Argh! No wonder I want to start drinking whenever we talk about it.

  19. John, this is fascinating. I can't wait to dip into the links. And, boy, do we need it. Not that writer's retire, of course:-) But we do need to make some decisions about our future and how we're going to pay for it--other than me writing until I'm ninety-five...

    We love where we live, we adore our old house, our town, our proximity to a great city--and we are next door to our daughter and granddaughter. But the upkeep on our house enormous. So. Hmmm. You've given me a place to start.

  20. Thanks everyone, it is such a nice feeling that I have been able to help a few people. My fans make it great for me. Finding good people to work on the web is not easy. Fortunately I was able to hire someone who freelanced for my previous company - he puts in 1 day a week for me, which is about perfect.

    Waiting for Social Security is the optimistic choice, and usually the best one. Every year you delay from age 66 to age 70 you get an 8% increase for the rest of your (and your surviving spouse's) life. Plus the COLA (however meager these days) is added to that. Breakeven is somewhere in your early 80s. Life expectancy at age 65 is about 20 years (slightly more for women, less for men). But if you really need the money and think your life expectancy is less, go with the early claiming option.

  21. Michele, that is such good advice – embrace the change rather than fear it. And Julia, I totally agree that the happiest retired people are not really retired. They may not have paying jobs, though some do, but they are doing some kind of work that allows them to feel their life is meaningful. The friends of the library board in Key West is an example. You can't believe the the high-powered people from all walks of life who are now pouring their energy into our little library

  22. Thank you, John. You provide an invaluable service to me and to the rest of your readers.
    I also appreciate you editing your blog so discussions don't tangent off topic.
    Again, thank you.

  23. both of you!

  24. thanks Jan--I know John really appreciates your contributions to the site too!

    Anonymous, watching it first-hand, John does agonize over how much to edit comments that are headed off topic or into fiery political discussions. We are lucky here at JRW that we seldom have to worry about that...

  25. What a helpful, comprehensive web site. I relied on a little help from friends, and the kind people at the Social Security Office, and the benefits department of my former school district, to get securely set up. I considered relocation, and decided I like the community, just needed to move from a noisy condo to my own home, built with help from a good eco-broker.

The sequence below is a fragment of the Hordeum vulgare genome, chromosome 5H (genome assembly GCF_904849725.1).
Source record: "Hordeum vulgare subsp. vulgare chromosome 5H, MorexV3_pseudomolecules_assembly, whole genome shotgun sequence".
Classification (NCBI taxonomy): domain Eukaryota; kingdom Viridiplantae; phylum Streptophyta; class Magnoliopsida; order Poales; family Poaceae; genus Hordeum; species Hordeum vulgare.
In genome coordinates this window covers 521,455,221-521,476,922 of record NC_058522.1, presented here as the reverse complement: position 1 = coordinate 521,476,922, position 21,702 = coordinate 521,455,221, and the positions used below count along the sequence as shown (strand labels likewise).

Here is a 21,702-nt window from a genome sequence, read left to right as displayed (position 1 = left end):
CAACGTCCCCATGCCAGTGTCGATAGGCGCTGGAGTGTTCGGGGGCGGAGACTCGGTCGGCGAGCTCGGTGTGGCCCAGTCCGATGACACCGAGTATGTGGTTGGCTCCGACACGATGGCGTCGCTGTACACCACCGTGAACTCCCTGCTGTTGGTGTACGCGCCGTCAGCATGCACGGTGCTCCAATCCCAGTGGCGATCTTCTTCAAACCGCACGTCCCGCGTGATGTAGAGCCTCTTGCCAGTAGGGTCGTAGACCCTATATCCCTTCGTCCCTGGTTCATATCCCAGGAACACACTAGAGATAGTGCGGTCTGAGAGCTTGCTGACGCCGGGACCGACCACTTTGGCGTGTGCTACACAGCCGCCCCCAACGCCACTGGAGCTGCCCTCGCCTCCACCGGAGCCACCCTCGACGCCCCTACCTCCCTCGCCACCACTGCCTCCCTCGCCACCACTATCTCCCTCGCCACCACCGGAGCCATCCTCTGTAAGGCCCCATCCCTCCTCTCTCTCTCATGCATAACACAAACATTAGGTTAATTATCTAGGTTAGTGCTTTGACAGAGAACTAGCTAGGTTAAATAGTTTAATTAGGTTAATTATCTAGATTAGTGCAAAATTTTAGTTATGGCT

I also decided my "second chapter" was, not a full-fledged storytelling career (though I still do the occasional performance) nor teaching for the Y, but a return to full-scale reading as done in the wonderful summer vacations of my school years, vicariously enjoying the adventures of Key West, Ft. Lauderdale, Boston, England . . . and further.
    Like Thoreau, loving "a broad margin to my life."

  26. An acquaintance commented when her husband retired, "I married him for better or for worse, but NOT for lunch!"

  27. Lucy, thanks for sharing John with us today. John, I am thrilled to now have your site and those links to take a look at. I know my husband and I aren't as prepared as we need to be. He's still working, but he will probably retire in another year or two. I've already stopped working. My daughter and her husband, early thirties, are great examples of starting early on planning for retirement. They know exactly when their house will be paid off and save money and are very organized. I'm not sure my son, who is 29, looks much at the future yet.

  28. John, clicking around your site, I noticed you don't have much about Ohio (except a fairly weak "worst" rating), and nothing about Cincinnati. I invite you to come and visit, and I'll show you why it would merit inclusion for at least a mention on your state map!

  29. Hi Karen. Thank you for visiting our site, and for your comments about Ohio. We do have reviews of about 25 Ohio towns as well as a mini-guide to retirement there. Here is where you can find the 25 towns
    and here is the mini-guide - it is a nice state

  30. I'm going to read every one of these articles. Maybe it will help us figure it out. What a fabulous site!